Two years ago, just weeks before SpikeSource officially exited its beta phase, I had a chance to podcast an interview with the company's CEO Kim Polese from Esther Dyson's PC Forum. Back then, the company's portfolio/business model mainly involved (1) the provisioning and maintenance of guaranteed-to-work open source stacks of software and (2) a certification and testing service for open source solution providers who needed to assure their customers that their applications would play nice when thrown under a server's hood with other open source code.
For businesses turning to open source, SpikeSource was a single throat to choke. Behind the scenes, SpikeSource developed intelligence on what versions of what solutions worked well with what versions of other solutions (as well as on Linux) and from that point forward, would take charge of keeping an end user's open source stack of software up to snuff.
After validating that businesses like the idea of having a single throat to choke, SpikeSource eventually launched SuiteTwo. SuiteTwo is yet another suite of open source software, but primarly for those who want to reap the benefits of social software like blogs, wikis, and RSS from inside their own firewalls. SuiteTwo's original entree into the market involved a stack of social software including Moveable Type (blogging) and SocialText (wikis) that SpikeSource delivered to its customers in the form of an Intel-based appliance, and then, much the same way it was maintaining other stacks of software for other customers, SpikeSource assumed the responsibility for keeping those appliances as up-to-date as it could (in other words, so long as some new version of Moveable Type proved itself not to hose the current version of SocialText, SpikeSource would send an update the appliances).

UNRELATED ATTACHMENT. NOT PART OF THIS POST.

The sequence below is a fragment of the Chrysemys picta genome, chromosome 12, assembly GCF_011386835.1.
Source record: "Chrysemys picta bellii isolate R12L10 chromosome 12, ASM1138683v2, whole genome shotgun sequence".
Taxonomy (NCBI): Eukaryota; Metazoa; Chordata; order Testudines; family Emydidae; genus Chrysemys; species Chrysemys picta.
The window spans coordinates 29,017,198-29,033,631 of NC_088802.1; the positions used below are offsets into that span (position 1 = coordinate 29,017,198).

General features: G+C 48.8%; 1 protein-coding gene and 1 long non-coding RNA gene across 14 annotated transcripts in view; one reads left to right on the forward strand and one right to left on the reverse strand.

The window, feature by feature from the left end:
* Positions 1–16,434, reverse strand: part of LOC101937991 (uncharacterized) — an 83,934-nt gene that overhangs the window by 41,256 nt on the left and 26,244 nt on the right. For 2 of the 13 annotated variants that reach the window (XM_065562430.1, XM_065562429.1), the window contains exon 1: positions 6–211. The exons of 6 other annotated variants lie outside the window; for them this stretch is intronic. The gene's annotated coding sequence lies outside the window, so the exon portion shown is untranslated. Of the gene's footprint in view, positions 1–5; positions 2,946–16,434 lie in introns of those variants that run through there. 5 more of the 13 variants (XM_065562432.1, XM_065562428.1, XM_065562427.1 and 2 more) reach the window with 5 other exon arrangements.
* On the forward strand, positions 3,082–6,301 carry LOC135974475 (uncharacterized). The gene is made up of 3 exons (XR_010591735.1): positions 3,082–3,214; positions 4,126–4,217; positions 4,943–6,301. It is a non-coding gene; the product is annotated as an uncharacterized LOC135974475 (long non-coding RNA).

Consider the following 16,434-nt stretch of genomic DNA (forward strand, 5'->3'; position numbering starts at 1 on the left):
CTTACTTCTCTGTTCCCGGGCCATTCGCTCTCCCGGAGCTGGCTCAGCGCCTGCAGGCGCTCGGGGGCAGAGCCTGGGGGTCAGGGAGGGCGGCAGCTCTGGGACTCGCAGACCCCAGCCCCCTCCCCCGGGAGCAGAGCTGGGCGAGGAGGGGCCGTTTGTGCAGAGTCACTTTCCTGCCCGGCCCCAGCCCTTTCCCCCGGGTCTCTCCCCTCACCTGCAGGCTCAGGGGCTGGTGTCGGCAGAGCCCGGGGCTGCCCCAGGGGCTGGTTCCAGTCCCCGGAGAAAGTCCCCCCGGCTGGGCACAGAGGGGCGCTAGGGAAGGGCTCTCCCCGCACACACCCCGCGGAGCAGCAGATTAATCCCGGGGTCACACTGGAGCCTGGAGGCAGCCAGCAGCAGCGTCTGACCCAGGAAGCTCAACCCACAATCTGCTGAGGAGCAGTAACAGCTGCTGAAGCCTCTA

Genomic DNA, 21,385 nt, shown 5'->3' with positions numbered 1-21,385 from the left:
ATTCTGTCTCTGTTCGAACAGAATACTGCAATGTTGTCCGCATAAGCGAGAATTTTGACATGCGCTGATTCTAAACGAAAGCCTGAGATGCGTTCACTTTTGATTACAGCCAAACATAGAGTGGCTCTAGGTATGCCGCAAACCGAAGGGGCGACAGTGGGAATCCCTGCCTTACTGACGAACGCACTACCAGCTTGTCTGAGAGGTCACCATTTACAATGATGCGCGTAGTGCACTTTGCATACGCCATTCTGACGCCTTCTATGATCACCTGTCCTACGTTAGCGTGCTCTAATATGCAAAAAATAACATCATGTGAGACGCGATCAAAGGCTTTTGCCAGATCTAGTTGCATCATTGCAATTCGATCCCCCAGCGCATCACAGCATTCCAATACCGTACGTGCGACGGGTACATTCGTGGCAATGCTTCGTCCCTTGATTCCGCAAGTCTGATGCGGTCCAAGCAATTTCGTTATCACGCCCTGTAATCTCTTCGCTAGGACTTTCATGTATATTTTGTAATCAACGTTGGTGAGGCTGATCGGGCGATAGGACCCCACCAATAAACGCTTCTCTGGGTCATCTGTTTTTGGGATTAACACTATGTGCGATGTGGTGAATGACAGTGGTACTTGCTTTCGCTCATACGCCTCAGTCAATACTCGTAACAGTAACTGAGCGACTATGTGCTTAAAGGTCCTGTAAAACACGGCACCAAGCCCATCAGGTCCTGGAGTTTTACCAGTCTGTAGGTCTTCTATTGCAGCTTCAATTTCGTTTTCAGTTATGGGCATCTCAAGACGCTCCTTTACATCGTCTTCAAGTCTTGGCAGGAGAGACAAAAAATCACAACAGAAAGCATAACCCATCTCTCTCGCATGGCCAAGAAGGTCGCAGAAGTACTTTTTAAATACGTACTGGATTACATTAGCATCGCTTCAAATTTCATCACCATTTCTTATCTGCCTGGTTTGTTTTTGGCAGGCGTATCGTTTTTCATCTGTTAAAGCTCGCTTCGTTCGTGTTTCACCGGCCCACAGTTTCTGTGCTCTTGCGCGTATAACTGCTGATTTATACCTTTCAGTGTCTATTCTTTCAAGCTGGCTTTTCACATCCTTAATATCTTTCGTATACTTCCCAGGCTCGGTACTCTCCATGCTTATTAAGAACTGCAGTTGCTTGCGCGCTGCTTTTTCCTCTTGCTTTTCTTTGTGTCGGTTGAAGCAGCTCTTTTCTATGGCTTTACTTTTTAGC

But with the increasing popularity of hosted services as an approach to IT (eg: Salesforce.com vs. an on premises salesforce automation solution), SpikeSource decided to take the same stack it was offering in an appliance form, and offer it as a hosted service as well. Whereas it cost about $10,000 to take delivery of the appliance and the associated service, Polese told me that hosted version of the same stack will start at around $50 per user per year. Whereas there's a break-even point where the appliance may make more sense for certain sized companies, Polese told me in the video above that shes the hosted version as being ideal for smaller enterprises that don't have an IT staff.
Starting with a refresher on what SpikeSource does and this week's announcement of the hosted version of SuiteTwo, we covered a wide range of topics that included the patent challenges facing the open source community and what it will take to get more women involve in technology and science-based entrepreneurialism.